Pittsburgh's Best Sports Bars for Watching All Things Black & Yellow
How do you define a sports bar in a sports town like Pittsburgh? Truthfully, if a bar has more than one television, it basically counts. Trying to find a spot for Steelers Sunday? Pitt football Saturday? Hockey playoffs? Bucco season? Really, no matter what game you’re trying to watch, most every bar in Pittsburgh’s got your back. Very few label themselves as “sports bars,” namely because they don’t need to -- many places (too many to count) have sports memorabilia lining the walls and regulars who could pass for 1970s Steelers statisticians. So, what are the best sports bars in Pittsburgh? The short answer: all of them. But if you’re looking for more specifics, this list should have you covered, no matter what region of the Steel City you base your fandom in.
Placed right at the bottom of Cardiac Hill in Oakland, take a seat at Pub instead of climbing to a seat at the Pete -- it is not recommended to make that climb having just eaten loaded nachos. Good food choices and atmosphere bring people in (and also make them stay). It can be hard to find a seat here, but you'll be surrounded by a feverish energy once you do.
Most of Pittsburgh’s outdoor bars are on rooftops, which are excellent in their own right, but there’s something to be said for a first-floor bar that doesn't require you to hike up three flights of stairs or awkwardly ride in a cramped elevator. The William Penn has a large outdoor space (that's covered in the winter) that requires no extra legwork, so all your energy can be spent eating wings (with its famed “Kitchen Sink” sauce) and screaming at the refs.
Want to go out to watch the game with a good selection of beer? Don’t want to the hassle of a big crowd? The Strip District’s BeerHive is the place for a calmer Steelers Sunday. Some might like the big crowds to cheer with, but others might want to skip the air horn in the ear every once in awhile. This bar constantly rotates its draft list and, what’s more, it actually keeps it updated on the website. Small plates, like Pittsburgh Pickle Company deep fried pickles, will serve you well on game day.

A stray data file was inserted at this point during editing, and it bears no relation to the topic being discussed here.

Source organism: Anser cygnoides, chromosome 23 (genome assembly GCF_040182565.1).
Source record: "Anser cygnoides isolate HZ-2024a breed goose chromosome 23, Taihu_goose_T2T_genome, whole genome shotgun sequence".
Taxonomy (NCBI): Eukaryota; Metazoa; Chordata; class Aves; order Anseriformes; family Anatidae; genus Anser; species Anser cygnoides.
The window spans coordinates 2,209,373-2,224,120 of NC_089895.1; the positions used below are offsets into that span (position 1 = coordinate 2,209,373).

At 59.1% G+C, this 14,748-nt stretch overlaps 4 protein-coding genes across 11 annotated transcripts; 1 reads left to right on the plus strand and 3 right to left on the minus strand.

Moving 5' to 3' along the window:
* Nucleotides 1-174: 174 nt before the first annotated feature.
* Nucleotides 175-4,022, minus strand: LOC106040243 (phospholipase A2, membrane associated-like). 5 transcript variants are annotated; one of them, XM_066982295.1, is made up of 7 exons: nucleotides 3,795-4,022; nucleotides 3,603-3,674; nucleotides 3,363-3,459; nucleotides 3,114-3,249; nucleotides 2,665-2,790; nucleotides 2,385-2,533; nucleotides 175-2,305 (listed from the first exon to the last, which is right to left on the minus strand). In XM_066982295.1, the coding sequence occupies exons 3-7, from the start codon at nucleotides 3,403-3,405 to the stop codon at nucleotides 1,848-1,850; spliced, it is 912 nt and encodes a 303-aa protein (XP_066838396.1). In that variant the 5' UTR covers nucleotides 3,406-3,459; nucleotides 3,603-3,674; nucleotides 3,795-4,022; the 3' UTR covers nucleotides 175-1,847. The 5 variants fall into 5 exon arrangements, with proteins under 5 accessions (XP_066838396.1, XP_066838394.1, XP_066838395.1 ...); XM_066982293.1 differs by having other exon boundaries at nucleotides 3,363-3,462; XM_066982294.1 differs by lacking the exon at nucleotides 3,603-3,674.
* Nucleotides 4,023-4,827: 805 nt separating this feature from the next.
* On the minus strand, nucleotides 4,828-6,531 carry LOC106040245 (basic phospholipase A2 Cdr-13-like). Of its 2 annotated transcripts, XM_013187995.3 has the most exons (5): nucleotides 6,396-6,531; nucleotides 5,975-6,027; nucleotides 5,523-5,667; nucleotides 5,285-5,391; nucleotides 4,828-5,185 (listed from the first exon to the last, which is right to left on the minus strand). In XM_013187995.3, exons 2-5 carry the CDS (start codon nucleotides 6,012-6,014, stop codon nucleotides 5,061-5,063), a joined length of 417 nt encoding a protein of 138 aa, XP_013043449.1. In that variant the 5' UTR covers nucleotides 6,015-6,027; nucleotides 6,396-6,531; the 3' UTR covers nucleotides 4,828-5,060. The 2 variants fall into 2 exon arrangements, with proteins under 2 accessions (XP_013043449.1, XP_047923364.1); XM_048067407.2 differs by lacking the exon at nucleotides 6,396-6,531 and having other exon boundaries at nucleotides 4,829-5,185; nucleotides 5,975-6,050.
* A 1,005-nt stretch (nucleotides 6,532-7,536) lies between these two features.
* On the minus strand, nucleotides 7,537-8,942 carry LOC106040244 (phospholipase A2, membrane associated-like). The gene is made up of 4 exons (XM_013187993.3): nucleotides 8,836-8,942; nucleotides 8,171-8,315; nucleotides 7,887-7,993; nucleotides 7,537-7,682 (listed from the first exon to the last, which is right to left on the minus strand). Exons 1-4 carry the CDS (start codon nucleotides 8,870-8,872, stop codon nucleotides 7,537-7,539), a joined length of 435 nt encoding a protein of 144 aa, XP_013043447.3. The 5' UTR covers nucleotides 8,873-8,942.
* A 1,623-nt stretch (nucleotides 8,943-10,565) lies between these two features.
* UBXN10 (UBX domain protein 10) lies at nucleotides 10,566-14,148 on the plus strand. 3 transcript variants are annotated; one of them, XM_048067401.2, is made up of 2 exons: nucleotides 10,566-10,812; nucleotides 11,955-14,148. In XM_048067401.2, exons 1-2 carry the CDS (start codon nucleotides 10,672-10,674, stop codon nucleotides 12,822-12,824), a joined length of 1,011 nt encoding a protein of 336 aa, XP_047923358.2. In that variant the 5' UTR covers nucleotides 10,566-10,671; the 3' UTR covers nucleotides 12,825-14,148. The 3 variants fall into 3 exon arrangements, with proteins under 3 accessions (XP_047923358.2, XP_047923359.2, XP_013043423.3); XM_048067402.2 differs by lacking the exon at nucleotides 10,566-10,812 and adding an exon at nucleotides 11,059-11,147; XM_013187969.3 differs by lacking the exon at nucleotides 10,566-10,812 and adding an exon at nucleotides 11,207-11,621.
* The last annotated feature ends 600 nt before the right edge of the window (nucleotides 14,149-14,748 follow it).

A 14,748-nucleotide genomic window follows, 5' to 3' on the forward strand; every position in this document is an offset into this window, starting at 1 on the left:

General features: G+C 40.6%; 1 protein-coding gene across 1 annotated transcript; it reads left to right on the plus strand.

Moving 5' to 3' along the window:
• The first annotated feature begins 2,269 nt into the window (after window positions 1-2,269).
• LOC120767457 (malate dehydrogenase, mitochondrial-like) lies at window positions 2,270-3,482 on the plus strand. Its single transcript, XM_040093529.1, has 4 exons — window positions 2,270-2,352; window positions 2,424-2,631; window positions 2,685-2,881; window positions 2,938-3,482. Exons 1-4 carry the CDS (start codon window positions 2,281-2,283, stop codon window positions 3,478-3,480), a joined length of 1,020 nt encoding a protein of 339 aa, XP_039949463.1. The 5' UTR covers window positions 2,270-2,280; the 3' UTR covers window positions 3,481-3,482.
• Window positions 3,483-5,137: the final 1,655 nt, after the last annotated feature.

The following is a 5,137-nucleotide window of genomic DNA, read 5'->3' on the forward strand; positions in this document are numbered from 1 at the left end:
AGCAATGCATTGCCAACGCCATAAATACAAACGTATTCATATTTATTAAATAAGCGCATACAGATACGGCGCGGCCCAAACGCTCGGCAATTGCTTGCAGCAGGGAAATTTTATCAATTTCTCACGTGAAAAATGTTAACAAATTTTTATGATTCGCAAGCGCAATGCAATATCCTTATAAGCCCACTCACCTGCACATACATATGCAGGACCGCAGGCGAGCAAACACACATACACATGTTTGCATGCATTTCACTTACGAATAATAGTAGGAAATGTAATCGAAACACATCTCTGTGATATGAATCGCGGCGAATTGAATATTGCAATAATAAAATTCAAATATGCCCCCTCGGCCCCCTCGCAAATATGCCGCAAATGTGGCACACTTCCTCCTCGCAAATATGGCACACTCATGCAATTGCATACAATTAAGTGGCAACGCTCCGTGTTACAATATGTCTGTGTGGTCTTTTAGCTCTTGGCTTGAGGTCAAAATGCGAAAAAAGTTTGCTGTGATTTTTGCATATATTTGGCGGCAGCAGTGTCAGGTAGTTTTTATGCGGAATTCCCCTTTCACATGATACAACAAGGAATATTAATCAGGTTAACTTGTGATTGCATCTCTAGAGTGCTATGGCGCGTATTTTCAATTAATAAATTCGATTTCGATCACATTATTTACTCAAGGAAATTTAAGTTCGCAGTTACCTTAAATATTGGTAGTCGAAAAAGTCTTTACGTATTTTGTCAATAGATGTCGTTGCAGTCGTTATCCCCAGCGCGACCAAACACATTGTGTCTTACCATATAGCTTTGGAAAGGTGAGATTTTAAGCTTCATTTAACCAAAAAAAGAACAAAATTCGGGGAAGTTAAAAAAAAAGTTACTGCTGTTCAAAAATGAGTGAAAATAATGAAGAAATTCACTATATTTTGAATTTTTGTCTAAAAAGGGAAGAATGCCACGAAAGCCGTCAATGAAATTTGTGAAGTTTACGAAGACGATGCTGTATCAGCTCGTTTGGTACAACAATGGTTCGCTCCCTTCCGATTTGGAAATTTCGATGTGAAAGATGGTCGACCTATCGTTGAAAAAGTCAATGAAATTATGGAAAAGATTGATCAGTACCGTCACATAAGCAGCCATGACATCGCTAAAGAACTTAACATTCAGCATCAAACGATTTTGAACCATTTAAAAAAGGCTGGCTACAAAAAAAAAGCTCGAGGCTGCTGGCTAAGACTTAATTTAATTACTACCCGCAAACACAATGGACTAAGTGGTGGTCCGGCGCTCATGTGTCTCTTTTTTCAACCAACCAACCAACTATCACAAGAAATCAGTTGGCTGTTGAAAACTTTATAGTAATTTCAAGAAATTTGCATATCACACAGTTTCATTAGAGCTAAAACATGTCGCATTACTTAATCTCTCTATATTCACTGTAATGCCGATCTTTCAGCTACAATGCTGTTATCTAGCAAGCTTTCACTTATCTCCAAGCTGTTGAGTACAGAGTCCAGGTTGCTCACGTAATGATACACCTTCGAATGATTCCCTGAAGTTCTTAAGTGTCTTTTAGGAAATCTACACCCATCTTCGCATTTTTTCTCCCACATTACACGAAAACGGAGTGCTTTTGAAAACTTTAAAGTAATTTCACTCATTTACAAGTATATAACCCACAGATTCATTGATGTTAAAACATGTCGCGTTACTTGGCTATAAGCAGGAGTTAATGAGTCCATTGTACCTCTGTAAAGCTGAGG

The tavern’s building has stood the test of time, by design. The bar has merged the classic with the updated look and feel of the place, and added on a lengthy list of pours. Not to mention its award-winning wings and salads that are actually salads and not the sad pile of leaves some other bars might try and pass off as salad. This tavern has a great second-floor space, but is available for private party reservation, which can make the bottom floor a skosh too tight sometimes.
There’s a bar that has Iceburgh’s likeness in its logo, and it just so happens to be located across the street from PPG Paints Arena. As you walk up to The Souper Bowl, you'll hear the Pens’ announcers, giving you that pre-game hype up. Busy before and after the game, the divey space becomes the eye of the storm during regulation time for those who don’t have seats inside the arena. Sit right in front of a TV, grab what’s on special, and sink your teeth into some wings with a sauce option that mixes BBQ and buffalo (Hint: It’s waayy more buffalo).
Where can you get an Immaculate Margarita? The Bettis Grille. The Bus’s stop is located on the North Shore, just footsteps away from Heinz Field and PNC Park. More like an mid-to-upscale restaurant instead of a bar, a few extra dollars is worth the price of space, good food, and strong drinks.
An obvious leap across the pond in the middle of the Steel City, Piper’s might more commonly be a game-day hangout for those with a love of soccer, with the Beautiful Game memorabilia lining the walls instead of American football. However, the pub food and drink selection is good on any type of game day, and really, nothing should come between a sports fan and their bangers and mash.
The only thing that’s more Pittsburgh than going to Primanti's is going there to watch a game. Any of the locations throughout the city provide a truly yinzer atmosphere to watch whatever is on, coleslaw and all. If you’re lucky, the chain might have the HBK sandwich available (created near the end of the championship 2015-16 season to honor Penguins players Carl Hagelin, Nick Bonino, and Phil Kessel, not “The Heartbreak Kid” Shawn Michaels), which stacks bacon and kielbasa on top of ham and is only available in limited releases.
Carson City is probably the ultimate bar stop for someone looking to cheer and yell at various large screens with a crowd of likeminded people. The South Side spot’s walls are lined with memorabilia, including the likes of a Jaromir Jagr jersey that’s been altered to say “Jagoff” and “traitor” -- you know, the type of wall hangs that give you all the warm and fuzzies as a Pittsburgher. A large draft list and a few bucket options make this place a great spot to take an Uber home from regardless of your budget, and the food menu touts Pittsburgh favorites, many of the portions big enough for two -- prepare your belly accordingly or plan to share with a friend. The atmosphere is loud, enthusiastic, and contagious, much like Pittsburgh itself.
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